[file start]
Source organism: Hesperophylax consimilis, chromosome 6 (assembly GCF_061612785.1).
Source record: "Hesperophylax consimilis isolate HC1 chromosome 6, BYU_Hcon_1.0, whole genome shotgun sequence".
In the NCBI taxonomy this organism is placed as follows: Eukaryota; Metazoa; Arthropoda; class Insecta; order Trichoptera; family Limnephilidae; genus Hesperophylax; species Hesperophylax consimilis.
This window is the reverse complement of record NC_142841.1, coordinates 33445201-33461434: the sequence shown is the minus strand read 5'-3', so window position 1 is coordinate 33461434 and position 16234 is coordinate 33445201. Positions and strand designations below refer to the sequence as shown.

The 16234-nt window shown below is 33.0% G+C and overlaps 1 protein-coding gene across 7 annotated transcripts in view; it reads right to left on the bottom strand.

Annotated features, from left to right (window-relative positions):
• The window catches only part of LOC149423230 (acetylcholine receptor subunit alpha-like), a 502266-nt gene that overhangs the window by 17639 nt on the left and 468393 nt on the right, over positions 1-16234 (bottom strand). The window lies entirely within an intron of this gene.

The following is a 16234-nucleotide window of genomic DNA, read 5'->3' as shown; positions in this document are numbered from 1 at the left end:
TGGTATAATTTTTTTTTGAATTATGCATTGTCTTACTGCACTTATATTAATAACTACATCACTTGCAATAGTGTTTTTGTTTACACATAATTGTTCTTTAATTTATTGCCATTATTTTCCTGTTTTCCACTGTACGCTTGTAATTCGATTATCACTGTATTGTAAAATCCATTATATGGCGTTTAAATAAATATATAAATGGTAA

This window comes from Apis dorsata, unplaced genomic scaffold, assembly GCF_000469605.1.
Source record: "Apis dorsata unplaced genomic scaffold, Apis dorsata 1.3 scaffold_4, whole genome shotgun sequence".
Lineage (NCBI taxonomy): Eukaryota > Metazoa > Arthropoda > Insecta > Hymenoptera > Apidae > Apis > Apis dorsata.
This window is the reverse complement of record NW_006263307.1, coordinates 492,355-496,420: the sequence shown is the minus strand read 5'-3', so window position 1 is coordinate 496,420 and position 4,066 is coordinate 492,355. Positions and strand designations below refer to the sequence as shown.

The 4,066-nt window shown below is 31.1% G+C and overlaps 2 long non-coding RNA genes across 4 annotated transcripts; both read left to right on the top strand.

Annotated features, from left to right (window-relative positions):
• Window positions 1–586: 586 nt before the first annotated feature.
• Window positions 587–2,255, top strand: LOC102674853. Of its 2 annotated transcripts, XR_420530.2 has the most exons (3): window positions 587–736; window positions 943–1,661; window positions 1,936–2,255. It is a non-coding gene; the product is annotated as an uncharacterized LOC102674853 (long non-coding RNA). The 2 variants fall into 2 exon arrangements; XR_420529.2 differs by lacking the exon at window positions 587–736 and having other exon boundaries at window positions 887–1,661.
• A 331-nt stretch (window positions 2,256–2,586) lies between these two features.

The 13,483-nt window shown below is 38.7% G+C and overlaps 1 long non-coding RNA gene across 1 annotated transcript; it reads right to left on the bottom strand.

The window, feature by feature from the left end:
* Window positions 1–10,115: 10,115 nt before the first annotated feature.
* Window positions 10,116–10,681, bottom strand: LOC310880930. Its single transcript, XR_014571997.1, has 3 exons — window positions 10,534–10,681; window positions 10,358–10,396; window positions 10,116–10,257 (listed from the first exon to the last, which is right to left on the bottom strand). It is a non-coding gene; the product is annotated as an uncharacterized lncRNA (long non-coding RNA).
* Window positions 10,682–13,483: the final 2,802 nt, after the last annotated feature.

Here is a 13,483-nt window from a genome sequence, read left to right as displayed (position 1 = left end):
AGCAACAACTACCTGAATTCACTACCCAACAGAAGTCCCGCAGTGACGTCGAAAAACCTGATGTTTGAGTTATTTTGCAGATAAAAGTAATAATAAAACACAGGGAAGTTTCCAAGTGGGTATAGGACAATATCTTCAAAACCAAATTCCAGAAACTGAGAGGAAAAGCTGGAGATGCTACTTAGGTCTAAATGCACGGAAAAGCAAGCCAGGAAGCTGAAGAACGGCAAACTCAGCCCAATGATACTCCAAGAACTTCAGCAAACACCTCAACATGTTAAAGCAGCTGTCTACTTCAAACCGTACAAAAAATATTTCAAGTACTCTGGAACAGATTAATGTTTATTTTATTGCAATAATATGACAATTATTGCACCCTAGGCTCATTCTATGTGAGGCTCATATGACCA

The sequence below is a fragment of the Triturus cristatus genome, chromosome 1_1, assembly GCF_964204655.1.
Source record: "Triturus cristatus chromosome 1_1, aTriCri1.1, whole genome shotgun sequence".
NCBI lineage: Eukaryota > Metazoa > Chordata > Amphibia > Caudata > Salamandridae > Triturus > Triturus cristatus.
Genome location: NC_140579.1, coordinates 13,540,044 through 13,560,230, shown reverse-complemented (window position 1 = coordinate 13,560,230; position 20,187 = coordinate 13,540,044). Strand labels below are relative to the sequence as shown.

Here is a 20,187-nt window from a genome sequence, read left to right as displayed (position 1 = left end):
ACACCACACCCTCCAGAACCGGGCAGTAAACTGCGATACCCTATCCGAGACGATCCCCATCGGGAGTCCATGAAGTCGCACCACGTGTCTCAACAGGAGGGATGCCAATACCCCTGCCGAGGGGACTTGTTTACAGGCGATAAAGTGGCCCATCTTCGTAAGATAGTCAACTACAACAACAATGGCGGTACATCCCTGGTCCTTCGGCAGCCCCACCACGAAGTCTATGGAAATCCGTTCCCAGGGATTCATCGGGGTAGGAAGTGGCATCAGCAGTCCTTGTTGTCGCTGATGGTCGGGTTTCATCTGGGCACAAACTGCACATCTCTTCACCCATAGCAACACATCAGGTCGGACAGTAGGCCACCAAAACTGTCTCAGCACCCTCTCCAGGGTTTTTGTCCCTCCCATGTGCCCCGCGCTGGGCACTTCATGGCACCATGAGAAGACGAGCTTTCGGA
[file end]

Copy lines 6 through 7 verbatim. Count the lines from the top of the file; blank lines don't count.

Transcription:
Annotated features, from left to right (window-relative positions):
• The window catches only part of LOC149423230 (acetylcholine receptor subunit alpha-like), a 502266-nt gene that overhangs the window by 17639 nt on the left and 468393 nt on the right, over positions 1-16234 (bottom strand). The window lies entirely within an intron of this gene.